Posted by: Sandy Graham | September 27, 2020

Destruction Rolls On

There was a time when elected senators were accorded only slightly less respect and honor than governors. Men of strong moral fiber, integrity, and ability to represent the needs of their region and all its citizens thousands of miles from the national capital. They travelled for days, sometimes weeks, to sit in session with colleagues from across the nation to review legislation with an eye to ensuring all were treated fairly.

Judges were elected based on their experience, knowledge of the law and ability to follow it impartially. Only the best rose to the highest court. Judges and senators provided the backbone that put civility into their civilization and the Roman Empire flourished as a result.

It’s logical to ask what could stop such a system. Some historians give credit to nomadic hordes eating away at far-flung empire boundaries, but a more insightful explanation is destruction from within. And nowhere was it more evident than in the senate. Lobbying led to special interest pandering that led to greed. Citizens’ needs were pushed aside to facilitate personal gain. Promises to constituents became empty in the search for the wealth slipped their way from the rich to whom they now swore allegiance. The welfare of the Empire no longer mattered, its defense weakened by neglect and loss of support from a disenfranchised public.

Plato was right in his belief that democracies are destroyed from within, degenerating into authoritarian or dictatorial regimes until revolution reverses the cycle again.

Two thousand years later a new nation was formed, patterned after the glory days of Rome. It was also called a republic, gave the vote to male citizens considered capable to vote responsibly. The capital even copied Roman architecture.  Noble ideals were embedded in its constitution, a constitution which was to be the final authority on how the nation was to be governed. Like Rome, these noble ideals only applied to accepted citizens, not their slaves nor the displaced original inhabitants of their territory.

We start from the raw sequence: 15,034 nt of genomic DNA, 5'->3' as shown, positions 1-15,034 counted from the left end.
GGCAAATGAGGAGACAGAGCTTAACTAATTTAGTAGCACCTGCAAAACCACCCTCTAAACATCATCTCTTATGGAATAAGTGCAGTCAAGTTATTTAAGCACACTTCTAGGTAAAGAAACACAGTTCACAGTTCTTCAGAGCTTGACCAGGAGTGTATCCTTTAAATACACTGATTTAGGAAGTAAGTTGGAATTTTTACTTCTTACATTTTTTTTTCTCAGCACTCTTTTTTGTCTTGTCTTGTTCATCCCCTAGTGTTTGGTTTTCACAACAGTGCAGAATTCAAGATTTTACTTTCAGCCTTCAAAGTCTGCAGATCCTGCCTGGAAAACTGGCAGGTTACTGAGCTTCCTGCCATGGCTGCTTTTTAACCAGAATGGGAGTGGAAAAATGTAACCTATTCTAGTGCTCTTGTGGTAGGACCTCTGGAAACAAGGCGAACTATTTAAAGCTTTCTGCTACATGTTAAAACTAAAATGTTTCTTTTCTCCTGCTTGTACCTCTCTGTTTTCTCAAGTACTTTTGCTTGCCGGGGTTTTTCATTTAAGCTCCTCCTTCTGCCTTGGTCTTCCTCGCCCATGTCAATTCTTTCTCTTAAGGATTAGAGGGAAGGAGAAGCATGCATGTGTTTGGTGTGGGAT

Despite this imperfection, the nation grew strong and a world war made it a global leader. It became a beacon of freedom for downtrodden people in other countries. It even made some steps toward freedom and equality for the downtrodden within its border. Until the rot that ruined Rome set in and nowhere is it more evident than in the senate. Integrity has fallen victim to greed. Partisan actions are taken with impunity. And it carries over to the judicial branch. No longer can citizens rely on the justice system to enforce the Constitution. No longer can they expect an administration to look out for their welfare. And like Rome, the destruction rolls on.

In a little over a month, the fate of the American Democracy will be decided. Either it will fall entirely or be given a slim opportunity for survival. Slim because the issue is not simply one party versus the other. A complete overhaul of American culture is needed: conciliation rather than partisan politics, human respect for each other in place of racism, universal welfare instead of economic inequality, civil responsibility eradicating lawlessness. A formidable mountain to climb yet clearly preferable to the dark age that lies in the other direction.


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